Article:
Is it possible for us to switch from cars to cycling or walking? Up to forty percent of our car trips are short, say researchers from Universidad Politécnica de Madrid in Vitoria Gasteiz, Spain. Most of us could easily do those trips either on foot or cycling. The research team also identified what people who travel by car perceive as barriers.
The researchers say their findings contain valuable data for policymakers who want to reduce car usage. Specifically, to encourage the replacement of cars by other non-motorized modes of transport for short trips.
The research team focused their study on car usage in Vitoria-Gasteiz. Vitoria-Gasteiz is the capital city of the Basque Autonomous Community in northern Spain.
Javier Delso, Belén Martín, and Emilio Ortega wrote about their study in the journal Sustainability (citation below).
Drivers who can switch to cycling or walking
They first assessed the percentage of car drivers who could potentially have switched to walking or cycling.
Based on the results of a mobility survey, the researchers calculated how far people were willing to travel using ‘active modes.’ By ‘active modes,’ the research team means ‘cycling or walking.’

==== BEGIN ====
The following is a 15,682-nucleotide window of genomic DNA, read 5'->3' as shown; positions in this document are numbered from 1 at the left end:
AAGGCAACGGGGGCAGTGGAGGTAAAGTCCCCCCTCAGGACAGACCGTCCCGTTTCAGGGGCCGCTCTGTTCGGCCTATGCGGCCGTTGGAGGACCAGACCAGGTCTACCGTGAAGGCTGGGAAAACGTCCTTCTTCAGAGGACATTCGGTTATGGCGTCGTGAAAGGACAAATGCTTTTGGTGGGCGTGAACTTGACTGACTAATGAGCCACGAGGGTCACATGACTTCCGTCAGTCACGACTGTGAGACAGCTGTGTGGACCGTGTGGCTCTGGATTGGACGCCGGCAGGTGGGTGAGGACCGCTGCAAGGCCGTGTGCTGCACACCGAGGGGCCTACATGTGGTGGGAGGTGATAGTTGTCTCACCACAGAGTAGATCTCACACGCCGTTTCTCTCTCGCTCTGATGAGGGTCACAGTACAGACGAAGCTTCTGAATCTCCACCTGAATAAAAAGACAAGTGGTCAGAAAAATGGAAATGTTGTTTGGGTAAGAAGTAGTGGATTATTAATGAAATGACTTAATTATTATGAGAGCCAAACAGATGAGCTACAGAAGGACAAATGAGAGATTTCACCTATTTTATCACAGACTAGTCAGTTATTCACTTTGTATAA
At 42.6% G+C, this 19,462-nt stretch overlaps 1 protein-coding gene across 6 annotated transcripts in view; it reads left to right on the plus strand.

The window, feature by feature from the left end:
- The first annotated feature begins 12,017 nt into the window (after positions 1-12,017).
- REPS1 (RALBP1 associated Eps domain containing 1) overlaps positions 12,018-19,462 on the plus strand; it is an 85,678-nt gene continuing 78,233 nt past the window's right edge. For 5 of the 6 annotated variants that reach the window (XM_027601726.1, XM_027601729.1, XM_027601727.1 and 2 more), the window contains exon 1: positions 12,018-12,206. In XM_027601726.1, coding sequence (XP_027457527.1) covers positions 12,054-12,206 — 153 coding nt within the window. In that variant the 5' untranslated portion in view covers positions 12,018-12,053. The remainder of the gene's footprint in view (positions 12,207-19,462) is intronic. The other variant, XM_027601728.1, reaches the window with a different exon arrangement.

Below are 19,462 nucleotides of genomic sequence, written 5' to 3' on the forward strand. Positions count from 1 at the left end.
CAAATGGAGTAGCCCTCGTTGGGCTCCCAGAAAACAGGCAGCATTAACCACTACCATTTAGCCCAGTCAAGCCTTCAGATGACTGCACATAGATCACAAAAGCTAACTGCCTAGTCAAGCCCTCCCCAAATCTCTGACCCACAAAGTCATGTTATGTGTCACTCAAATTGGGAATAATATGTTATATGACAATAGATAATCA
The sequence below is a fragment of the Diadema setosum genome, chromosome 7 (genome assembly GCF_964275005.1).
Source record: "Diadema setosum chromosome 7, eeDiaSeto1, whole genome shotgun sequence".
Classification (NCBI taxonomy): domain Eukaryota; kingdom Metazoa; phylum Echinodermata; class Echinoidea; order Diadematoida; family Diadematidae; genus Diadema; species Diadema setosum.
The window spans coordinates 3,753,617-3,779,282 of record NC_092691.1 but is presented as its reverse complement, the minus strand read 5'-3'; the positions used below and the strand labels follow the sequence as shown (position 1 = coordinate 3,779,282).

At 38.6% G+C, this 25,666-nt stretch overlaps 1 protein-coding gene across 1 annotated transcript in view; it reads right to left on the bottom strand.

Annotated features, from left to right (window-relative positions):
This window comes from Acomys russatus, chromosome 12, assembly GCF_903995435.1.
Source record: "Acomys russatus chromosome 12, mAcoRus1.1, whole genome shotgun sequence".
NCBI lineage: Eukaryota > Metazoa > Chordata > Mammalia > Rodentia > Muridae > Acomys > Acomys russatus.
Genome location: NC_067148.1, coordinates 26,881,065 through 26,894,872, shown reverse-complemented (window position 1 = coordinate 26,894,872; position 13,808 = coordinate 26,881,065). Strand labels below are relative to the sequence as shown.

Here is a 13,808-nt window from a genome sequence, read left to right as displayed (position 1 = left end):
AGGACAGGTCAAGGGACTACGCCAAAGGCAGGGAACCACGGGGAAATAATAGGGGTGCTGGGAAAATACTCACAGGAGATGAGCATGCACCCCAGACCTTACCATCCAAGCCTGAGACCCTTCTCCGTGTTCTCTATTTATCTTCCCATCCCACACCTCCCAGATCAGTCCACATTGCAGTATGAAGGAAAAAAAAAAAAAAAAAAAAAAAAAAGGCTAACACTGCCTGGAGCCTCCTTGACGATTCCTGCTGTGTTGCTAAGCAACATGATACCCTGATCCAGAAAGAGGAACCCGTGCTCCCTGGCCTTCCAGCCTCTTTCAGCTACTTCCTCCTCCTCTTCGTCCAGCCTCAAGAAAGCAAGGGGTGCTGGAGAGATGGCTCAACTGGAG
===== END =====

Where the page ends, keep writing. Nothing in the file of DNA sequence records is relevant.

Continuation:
They found that people were willing to walk and cycle up to 1.6 km (1 mile) and 3.5 km (2.17 miles) respectively.
Belén Martín said:
“Results suggests that, in Vitoria-Gasteiz (Spain), around 20% of car trips could have made on foot and up to 40% by bicycle.”
Barriers to cycling
The researchers then tried to identify the barriers that made car drivers’ reluctant to switch to cycling They focused on short trips, i.e., trips deemed short enough for cycling.
The research team identified the following barriers:
- Personal safety.
- Lack of cycle lanes. (Infrastructure problem)
- Lack of parking spaces. (Infrastructure problem)
- Bicycle maintenance issues, such as repairs.
Infrastructure refers to all the systems and structures a country has that most of us take for granted. Railways (US: railroads), roads, street lighting, traffic lights, tunnels, and bridges, for example, are items of infrastructure.
Javier Delso said:
“The obtained results provide valuable information for policymakers and city council staff. Both the obtained distance thresholds and the percentage of short car trips potentially replaceable can help define transport regulations.”
“The analysis results of the perceived barriers can be used to study the most suitable measures to boost the switch from car to bicycle for short trips.”
“Potentially Replaceable Car Trips: Assessment of Potential Modal Change towards Active Transport Modes in Vitoria-Gasteiz,” Javier Delso, Belén Martín, and Emilio Ortega. Sustainability 2018, 10(10), 3510. DOI: https://doi.org/10.3390/su10103510.